02 oktober, 2006

The case against Kofi Annan

I søndagsudgaven af The Times fik man i går lov til at nyde en grundig gennemgang af Kofi Annans indblanding i tre folkemord - Rwanda i 1994, Srebrenica i 1995 og Darfur fra 2003. En smagsprøve:

Charge one: Rwanda

That in 1994, Annan and the DPKO refused the UN commander General Romeo Dallaire (below) permission to raid Hutu arms caches, despite his warning mass slaughter was planned, that they failed to inform the security council, and failed to clarify the extent of the genocide

Unamir, the UN mission to Rwanda, was deployed in October 1993 to implement the Arusha peace accords, with the aim of ending the civil war between the Hutus and Tutsis. The Hutu government continued to plan a mass slaughter of Tutsis. By January 1994, ethnic tension was at boiling point. The 2,500 Unamir troops were under-equipped. Dallaire lacked everything from intelligence-gathering capability to batteries for troops’ torches.

By January 1994, Dallaire had received detailed information about the planned mass murder from a source inside the Hutu militia known as “Jean-Pierre”. The general asked the DPKO for authorisation to raid the arms caches and offer sanctuary to Jean-Pierre and his family. On January 11, 1994, he cabled New York: “Since Unamir mandate, he [Jean-Pierre] has been ordered to register all Tutsis in Kigali. He suspects it is for their extermination. Example he gave was that in 20 minutes his personnel could kill up to 1,000 Tutsis.” He said he planned to raid the arms caches within the next 36 hours. He concluded: “Peux ce-que veux. Allons-y” – “Where there’s a will, there’s a way. Let’s go.”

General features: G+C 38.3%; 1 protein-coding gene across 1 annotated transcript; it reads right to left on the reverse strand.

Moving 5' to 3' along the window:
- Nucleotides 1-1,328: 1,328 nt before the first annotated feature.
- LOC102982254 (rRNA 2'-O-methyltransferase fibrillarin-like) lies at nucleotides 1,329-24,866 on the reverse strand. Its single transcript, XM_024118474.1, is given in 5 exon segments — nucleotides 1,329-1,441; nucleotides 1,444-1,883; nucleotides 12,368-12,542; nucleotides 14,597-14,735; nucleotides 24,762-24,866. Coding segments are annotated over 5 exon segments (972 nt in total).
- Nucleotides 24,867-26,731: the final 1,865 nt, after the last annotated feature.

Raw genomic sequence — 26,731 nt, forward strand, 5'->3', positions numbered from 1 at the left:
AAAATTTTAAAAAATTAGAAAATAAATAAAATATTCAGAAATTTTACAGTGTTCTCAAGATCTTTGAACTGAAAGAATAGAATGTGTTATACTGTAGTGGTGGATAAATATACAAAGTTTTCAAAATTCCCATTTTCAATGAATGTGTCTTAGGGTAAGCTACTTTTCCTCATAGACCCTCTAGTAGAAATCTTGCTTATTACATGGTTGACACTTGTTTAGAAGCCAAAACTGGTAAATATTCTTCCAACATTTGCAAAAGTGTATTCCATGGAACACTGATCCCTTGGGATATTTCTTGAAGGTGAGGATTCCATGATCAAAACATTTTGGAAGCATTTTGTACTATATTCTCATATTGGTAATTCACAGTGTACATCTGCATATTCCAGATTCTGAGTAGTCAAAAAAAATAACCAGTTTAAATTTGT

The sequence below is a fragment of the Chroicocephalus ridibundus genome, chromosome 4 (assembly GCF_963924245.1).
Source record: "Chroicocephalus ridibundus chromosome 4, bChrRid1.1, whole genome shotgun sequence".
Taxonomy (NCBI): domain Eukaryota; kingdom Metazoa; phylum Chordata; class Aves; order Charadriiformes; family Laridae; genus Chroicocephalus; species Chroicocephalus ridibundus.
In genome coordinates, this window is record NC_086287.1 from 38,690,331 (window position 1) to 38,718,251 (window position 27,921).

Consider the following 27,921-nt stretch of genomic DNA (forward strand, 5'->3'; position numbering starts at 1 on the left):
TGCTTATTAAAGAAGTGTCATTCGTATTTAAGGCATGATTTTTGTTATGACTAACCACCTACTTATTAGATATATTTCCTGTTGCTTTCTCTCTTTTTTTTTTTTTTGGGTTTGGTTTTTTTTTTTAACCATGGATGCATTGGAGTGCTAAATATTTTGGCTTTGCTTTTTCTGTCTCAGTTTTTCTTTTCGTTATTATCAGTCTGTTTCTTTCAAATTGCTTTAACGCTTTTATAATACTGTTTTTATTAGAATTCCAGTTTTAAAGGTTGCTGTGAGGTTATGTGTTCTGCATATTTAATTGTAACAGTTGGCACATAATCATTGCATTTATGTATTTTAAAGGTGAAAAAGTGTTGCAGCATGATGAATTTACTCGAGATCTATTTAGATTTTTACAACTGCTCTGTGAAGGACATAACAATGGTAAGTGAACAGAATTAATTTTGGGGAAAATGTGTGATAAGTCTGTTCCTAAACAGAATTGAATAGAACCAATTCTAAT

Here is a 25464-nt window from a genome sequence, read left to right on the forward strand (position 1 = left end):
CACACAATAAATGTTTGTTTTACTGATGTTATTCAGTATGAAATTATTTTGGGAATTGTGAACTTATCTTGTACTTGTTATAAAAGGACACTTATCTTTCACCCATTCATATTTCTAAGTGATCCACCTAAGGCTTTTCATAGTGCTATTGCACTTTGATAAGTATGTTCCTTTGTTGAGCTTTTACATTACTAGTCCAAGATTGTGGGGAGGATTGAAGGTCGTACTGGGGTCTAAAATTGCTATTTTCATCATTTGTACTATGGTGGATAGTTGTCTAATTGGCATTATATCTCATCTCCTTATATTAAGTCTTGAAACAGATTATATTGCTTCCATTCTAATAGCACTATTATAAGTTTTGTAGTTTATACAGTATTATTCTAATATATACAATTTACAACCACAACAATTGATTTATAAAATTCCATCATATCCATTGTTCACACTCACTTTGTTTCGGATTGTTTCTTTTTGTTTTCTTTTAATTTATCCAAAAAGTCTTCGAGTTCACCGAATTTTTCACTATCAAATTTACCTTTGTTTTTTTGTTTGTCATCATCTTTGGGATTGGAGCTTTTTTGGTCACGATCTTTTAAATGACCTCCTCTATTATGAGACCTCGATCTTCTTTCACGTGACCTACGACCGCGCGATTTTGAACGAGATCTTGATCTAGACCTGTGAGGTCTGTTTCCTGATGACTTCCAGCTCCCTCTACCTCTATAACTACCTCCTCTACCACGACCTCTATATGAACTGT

There was no will and no way. Annan’s office replied, in a cable signed by his deputy, Iqbal Riza: “We must handle this information with caution.” Dallaire warned of mass slaughter, but Annan counselled prudence. “No reconnaissance or other action, including response to request for protection, should be taken by Unamir until clear guidance is received from headquarters.” Dallaire was furious. The next day his boss, Jacques-Roger Booh-Booh, replied to Annan, backing Dallaire, emphasising that Jean-Pierre only had a maximum of 48 hours before he was due to distribute the arms for the massacres. Annan’s reply, again signed by Riza, was negative. He ordered Dallaire not to proceed with the planned raid. It was, he said, beyond Unamir’s mandate under resolution 872. This was untrue. UN mandates were interpreted by DPKO officials as they saw fit. Resolution 872 mandated Unamir to “secure the city of Kigali” within “a weapons-secure area established by the parties in and around the city”. This was sufficient mandate. Dallaire was not even allowed to help Jean-Pierre. “The overriding consideration is the need to avoid entering into a course of action that might lead to the use of force and unanticipated repercussions,” Annan’s cable concluded.

Had Annan permitted Dallaire to carry out his raids, the genocide might never have taken place. Not only did Annan and Riza twice refuse this, they then sat on his fax. They neither alerted other UN departments nor brought Dallaire’s warnings to the attention of the security council. The council then downsized Unamir from 2,500 troops to around 250. Dallaire stayed on. He helped save thousands of lives but, tormented by memories of those who died, he later became depressed and attempted suicide. He retired in 2000 and is now a senator in the Canadian parliament, active on human-rights issues.

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